Errands and Humor and Uncategorized20 Aug 2008 12:13 pm

I’m going local again today just because that’s the way it is. A mid afternoon dog walk takes me back to the North Branch LIbrary to pick up Breakfast of Champions. I open it to one of the simpler but cruder drawings by Vonnegut and laugh out loud. This is what our friend Martha laughingly told me about when I drew a similar “sunshine” image as part of a tasteless visual joke last Friday on the back of a restaurant’s daily special menu. I am looking forward to this book and must force myself not to try to read it now while walking the dog and crossing Central Street traffic.

Bread is low so I decide to go to the Heavenly Hearth bread shop in Wilmette but on my bike to save time. I just don’t feel like I’m getting as much done as I would like: even with discipline, working at home is a challenge. Not so much from my family but from phone calls and emails, which are mostly and fortunately about business. I end up staying up past midnight to compensate. I chat with the bread shop proprietor about his vacation.

The main observation today is how far into the week a bike trailer full of produce will take me. A dozen ears of corn at 2 or 3 per meal gets you 4 to 6 days. The blueberries and blackberries are holding up well despite daily topping our cereal. Peaches, two bags/green boxes, doing well but they do need to be eaten given their ripeness. Radishes still looking good but forgot some from a week or so ago but they’re OK. The watermelon half is still there so I need to remember that.

Dinner came from the Farmer’s Market load and miscellaneous Whole Foods stock ups and our garden. My wife has imparted to me the philosophy of whipping together dinner without a gratuitous rush trip to the store, so today’s is corn on the cob, a salad of spinach and FM vegetables, and leftover pasta with pesto made from basil from Nancy’s container gardens.

The bagels from Sunday’s bike errand are holding up but disappearing fast, thanks to Number One Son for whom the term, “low hanging fruit” applies to any food easily prepared and applied to his mouth at mid-afternoon or middle of the night.

One late night walk with the dog under the waning moon and that brings today’s mobility to a cool close.

Errands and Humor and Leisure09 Aug 2008 11:25 am

In a past discussion about transit funding and transit use, a friend used the term, “the transit habit”. He said, “You have to get ‘em young.” He’s right about that and it applies to cars and bikes, too. Get ‘em young and that’s what they take for granted.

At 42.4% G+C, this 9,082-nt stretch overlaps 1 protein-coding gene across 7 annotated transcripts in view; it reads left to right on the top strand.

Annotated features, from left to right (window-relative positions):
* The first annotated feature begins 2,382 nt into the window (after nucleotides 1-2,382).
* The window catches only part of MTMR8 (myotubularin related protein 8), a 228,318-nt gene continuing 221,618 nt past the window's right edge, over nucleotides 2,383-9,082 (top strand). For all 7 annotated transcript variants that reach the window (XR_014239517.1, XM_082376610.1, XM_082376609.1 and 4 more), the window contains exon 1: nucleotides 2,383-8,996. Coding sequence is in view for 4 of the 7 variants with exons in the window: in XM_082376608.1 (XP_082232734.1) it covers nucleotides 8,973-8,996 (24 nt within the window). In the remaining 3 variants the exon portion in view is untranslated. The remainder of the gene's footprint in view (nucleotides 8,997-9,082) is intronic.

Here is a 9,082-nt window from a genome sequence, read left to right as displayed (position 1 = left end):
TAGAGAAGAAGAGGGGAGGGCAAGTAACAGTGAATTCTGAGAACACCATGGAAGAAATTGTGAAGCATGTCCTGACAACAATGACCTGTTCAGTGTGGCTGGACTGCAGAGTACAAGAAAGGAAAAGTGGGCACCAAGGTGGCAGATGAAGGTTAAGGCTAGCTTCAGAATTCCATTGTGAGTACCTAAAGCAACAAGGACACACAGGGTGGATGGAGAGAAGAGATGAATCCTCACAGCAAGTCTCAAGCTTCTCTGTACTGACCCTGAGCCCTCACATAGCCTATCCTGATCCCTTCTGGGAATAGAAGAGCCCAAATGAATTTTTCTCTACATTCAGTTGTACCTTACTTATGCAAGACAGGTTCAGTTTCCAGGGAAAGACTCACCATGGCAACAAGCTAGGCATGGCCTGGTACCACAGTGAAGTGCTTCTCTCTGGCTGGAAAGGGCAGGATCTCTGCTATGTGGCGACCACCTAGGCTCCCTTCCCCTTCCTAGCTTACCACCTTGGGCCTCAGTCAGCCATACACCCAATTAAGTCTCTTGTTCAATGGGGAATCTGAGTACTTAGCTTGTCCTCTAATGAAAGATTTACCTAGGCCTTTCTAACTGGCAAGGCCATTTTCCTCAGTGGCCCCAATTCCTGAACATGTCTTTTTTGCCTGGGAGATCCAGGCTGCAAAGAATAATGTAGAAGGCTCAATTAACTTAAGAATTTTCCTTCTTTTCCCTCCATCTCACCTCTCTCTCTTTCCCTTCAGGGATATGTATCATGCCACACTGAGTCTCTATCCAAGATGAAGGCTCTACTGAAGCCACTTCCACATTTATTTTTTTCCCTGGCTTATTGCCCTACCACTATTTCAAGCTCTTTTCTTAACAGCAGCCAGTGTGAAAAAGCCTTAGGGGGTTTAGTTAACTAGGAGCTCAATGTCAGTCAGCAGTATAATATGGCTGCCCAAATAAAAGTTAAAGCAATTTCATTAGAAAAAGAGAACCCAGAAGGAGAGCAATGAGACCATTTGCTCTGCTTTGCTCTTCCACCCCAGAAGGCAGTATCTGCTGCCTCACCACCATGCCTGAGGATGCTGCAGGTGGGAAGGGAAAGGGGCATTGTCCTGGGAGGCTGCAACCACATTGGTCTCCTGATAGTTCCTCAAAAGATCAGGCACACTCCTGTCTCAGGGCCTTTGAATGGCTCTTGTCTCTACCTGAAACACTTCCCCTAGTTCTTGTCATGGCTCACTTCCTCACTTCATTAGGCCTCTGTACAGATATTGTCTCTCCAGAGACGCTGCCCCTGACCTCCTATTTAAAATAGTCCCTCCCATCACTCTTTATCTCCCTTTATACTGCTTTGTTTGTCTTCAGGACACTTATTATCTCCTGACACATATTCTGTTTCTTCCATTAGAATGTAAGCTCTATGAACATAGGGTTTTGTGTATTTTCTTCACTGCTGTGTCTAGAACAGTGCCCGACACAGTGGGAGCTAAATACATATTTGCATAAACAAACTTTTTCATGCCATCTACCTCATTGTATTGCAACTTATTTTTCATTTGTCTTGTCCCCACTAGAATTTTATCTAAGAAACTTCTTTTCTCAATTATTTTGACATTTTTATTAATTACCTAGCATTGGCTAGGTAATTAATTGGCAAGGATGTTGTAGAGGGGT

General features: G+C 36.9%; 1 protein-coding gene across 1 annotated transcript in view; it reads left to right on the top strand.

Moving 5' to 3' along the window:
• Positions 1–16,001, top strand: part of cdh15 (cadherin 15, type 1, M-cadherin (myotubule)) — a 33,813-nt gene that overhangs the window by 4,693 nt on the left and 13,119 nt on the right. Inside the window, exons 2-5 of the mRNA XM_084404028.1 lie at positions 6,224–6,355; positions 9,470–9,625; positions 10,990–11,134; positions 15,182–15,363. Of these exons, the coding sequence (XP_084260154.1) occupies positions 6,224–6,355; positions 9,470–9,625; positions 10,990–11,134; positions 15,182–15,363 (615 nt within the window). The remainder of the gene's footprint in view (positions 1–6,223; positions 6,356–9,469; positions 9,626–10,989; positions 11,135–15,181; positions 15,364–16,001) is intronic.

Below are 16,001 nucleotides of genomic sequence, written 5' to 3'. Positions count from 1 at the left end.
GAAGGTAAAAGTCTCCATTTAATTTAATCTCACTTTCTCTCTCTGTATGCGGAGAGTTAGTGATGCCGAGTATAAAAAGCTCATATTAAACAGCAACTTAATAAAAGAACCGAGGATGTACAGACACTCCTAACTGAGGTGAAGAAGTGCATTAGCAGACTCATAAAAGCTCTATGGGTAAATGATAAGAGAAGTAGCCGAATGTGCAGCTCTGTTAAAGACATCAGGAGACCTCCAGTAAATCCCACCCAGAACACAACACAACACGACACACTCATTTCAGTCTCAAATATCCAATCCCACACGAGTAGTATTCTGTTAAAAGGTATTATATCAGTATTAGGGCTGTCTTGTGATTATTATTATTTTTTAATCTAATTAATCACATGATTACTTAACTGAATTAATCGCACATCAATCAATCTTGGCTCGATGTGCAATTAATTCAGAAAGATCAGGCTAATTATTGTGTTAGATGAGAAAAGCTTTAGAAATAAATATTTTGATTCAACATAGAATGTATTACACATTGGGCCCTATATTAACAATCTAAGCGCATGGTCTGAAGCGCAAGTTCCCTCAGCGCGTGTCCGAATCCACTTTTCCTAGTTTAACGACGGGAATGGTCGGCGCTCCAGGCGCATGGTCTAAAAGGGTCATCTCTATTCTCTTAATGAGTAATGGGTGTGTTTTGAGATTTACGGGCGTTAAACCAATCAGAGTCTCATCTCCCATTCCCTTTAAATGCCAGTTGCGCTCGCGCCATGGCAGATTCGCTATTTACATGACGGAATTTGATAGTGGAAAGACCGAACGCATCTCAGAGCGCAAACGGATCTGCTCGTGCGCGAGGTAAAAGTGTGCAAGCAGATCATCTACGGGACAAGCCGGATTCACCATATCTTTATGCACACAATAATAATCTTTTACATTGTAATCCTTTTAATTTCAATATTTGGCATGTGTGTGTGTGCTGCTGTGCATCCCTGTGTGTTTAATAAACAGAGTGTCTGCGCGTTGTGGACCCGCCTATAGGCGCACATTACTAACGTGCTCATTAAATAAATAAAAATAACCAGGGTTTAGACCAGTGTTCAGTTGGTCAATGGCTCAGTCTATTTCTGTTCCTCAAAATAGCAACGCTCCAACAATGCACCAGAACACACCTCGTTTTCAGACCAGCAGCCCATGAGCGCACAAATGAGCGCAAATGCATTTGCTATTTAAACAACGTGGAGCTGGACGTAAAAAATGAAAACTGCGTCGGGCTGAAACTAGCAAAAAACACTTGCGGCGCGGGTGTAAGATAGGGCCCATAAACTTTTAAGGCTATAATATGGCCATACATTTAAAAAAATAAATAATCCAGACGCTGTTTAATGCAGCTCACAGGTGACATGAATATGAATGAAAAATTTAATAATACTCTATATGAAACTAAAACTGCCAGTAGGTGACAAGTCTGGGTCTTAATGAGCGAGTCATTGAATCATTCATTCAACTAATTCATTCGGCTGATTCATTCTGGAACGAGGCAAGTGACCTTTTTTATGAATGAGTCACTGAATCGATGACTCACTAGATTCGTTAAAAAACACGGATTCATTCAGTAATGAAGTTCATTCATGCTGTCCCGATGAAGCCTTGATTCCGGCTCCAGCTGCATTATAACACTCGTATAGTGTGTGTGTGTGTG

We can also change our thinking along the way but like so many changes, it’s harder. Even though I’ve ridden a bike since I was a kid and stuck with it, and likewise public transit, having car access for so long now has made that an assumption. Now with this car-free or car-low exercise, I find I don’t make that assumption as easily.

The rental car is still sitting at the curb where I parked it yesterday. And this is not a monkish exercise in self-deprivation. I’m almost forgetting I have it.

My main need for movement today is a delightful plumbing job I have to figure out: swapping out a crummy bathtub faucet on which the shower diverter no longer works. Since I have to turn off the water to the house, I’m under pressure to resolve this quickly, so I rule out dawdling with the dog to Millen’s Ace hardware store, choosing my bike instead. Good choice because the first trip is investigating what I might need for the job. That requires me to come back to the house, bring the offending faucet and feed pipe information, and return to the hardware store for specific items. The bike worked fine for these trips and as I’m riding, I think about those heavy-duty “Cycle Trucks” still used on factory floors for chasing parts.

Interestingly, an email from my wife also delivers yet another story about someone doing without a car and the assumptions he must dispense with:

Living Without a Car: My New American Responsibility
By Andrew Lam, New America Media. Posted July 24, 2008.

Commuting and Errands and Humor and Uncategorized31 Jul 2008 10:44 pm

Being a motorist does not lend itself to a sense of humor. You are in the seat of power, literally. Who’s laughing at that?

Cyclists, on the other hand, are still the underdog in the current US transportation scene. Sometimes we react to that position with rants. Sometimes we respond with a sense of humor. Sometimes both. I saw an example of that today and it made me laugh.

Around 6 while the black beans were cooking, I walked my dog to Kinko’s for copying and faxing. I cut through the alley as usual and there at an old-school grey steel bike rack there’s a well-ridden newer Giant with a blue pickup truck milk crate on the rear rack. A working bike, always a good sign.

On the back of the milk crate is a large white cardstock sign lettered in all caps with wide markers:


OK, in my world, flatulence humor is never not funny. I’m sorry for being so lowbrow, really I am.

I swear I’m seeing way more bikes this summer. My wife says so, too. Bike racks are packed. She said she even had a near miss with another cyclist on blind corner on the bike path in Lincolnwood. It ended cordially without incident but she and the other woman were both not expecting traffic here based on past experience. I’m talking about men in khakis and women in skirts, riding to work or to the train, with bags slung over their shoulders. My neighbor introduced me to his old friend over the weekend and I find out that he commutes to Glenview from my Evanston neighborhood…by bike. He gave me a great route I didn’t know about, too.

Do I like seeing all this cycling?

Do I like lowbrow humor?